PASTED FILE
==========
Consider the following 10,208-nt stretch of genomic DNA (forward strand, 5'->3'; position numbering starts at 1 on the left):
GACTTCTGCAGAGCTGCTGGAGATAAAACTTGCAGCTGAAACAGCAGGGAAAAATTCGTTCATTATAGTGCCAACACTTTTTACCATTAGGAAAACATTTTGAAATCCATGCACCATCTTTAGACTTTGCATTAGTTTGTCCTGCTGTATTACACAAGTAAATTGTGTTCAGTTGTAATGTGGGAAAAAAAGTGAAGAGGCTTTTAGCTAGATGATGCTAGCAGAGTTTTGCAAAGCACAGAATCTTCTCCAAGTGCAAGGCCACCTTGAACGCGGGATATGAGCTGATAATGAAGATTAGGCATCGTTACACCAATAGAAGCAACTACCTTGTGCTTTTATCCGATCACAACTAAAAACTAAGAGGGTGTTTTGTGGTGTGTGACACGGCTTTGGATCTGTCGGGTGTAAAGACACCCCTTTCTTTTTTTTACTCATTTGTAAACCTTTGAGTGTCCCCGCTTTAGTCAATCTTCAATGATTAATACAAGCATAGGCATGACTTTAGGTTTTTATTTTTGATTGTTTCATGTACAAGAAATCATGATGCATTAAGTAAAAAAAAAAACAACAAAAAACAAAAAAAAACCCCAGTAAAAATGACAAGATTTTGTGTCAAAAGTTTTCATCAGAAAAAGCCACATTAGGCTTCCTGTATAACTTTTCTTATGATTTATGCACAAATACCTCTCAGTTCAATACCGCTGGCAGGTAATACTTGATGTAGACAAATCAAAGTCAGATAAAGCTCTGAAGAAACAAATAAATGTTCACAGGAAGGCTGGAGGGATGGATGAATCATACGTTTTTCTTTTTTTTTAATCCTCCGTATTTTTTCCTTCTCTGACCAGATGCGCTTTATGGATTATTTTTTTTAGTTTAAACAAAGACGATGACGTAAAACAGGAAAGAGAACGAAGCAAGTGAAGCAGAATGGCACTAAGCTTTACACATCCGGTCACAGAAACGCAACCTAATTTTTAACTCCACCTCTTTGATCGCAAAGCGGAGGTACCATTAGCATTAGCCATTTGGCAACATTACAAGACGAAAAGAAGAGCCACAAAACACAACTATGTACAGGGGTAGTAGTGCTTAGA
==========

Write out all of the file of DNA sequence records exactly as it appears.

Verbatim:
Consider the following 10,208-nt stretch of genomic DNA (forward strand, 5'->3'; position numbering starts at 1 on the left):
GACTTCTGCAGAGCTGCTGGAGATAAAACTTGCAGCTGAAACAGCAGGGAAAAATTCGTTCATTATAGTGCCAACACTTTTTACCATTAGGAAAACATTTTGAAATCCATGCACCATCTTTAGACTTTGCATTAGTTTGTCCTGCTGTATTACACAAGTAAATTGTGTTCAGTTGTAATGTGGGAAAAAAAGTGAAGAGGCTTTTAGCTAGATGATGCTAGCAGAGTTTTGCAAAGCACAGAATCTTCTCCAAGTGCAAGGCCACCTTGAACGCGGGATATGAGCTGATAATGAAGATTAGGCATCGTTACACCAATAGAAGCAACTACCTTGTGCTTTTATCCGATCACAACTAAAAACTAAGAGGGTGTTTTGTGGTGTGTGACACGGCTTTGGATCTGTCGGGTGTAAAGACACCCCTTTCTTTTTTTTACTCATTTGTAAACCTTTGAGTGTCCCCGCTTTAGTCAATCTTCAATGATTAATACAAGCATAGGCATGACTTTAGGTTTTTATTTTTGATTGTTTCATGTACAAGAAATCATGATGCATTAAGTAAAAAAAAAAACAACAAAAAACAAAAAAAAACCCCAGTAAAAATGACAAGATTTTGTGTCAAAAGTTTTCATCAGAAAAAGCCACATTAGGCTTCCTGTATAACTTTTCTTATGATTTATGCACAAATACCTCTCAGTTCAATACCGCTGGCAGGTAATACTTGATGTAGACAAATCAAAGTCAGATAAAGCTCTGAAGAAACAAATAAATGTTCACAGGAAGGCTGGAGGGATGGATGAATCATACGTTTTTCTTTTTTTTTAATCCTCCGTATTTTTTCCTTCTCTGACCAGATGCGCTTTATGGATTATTTTTTTTAGTTTAAACAAAGACGATGACGTAAAACAGGAAAGAGAACGAAGCAAGTGAAGCAGAATGGCACTAAGCTTTACACATCCGGTCACAGAAACGCAACCTAATTTTTAACTCCACCTCTTTGATCGCAAAGCGGAGGTACCATTAGCATTAGCCATTTGGCAACATTACAAGACGAAAAGAAGAGCCACAAAACACAACTATGTACAGGGGTAGTAGTGCTTAGA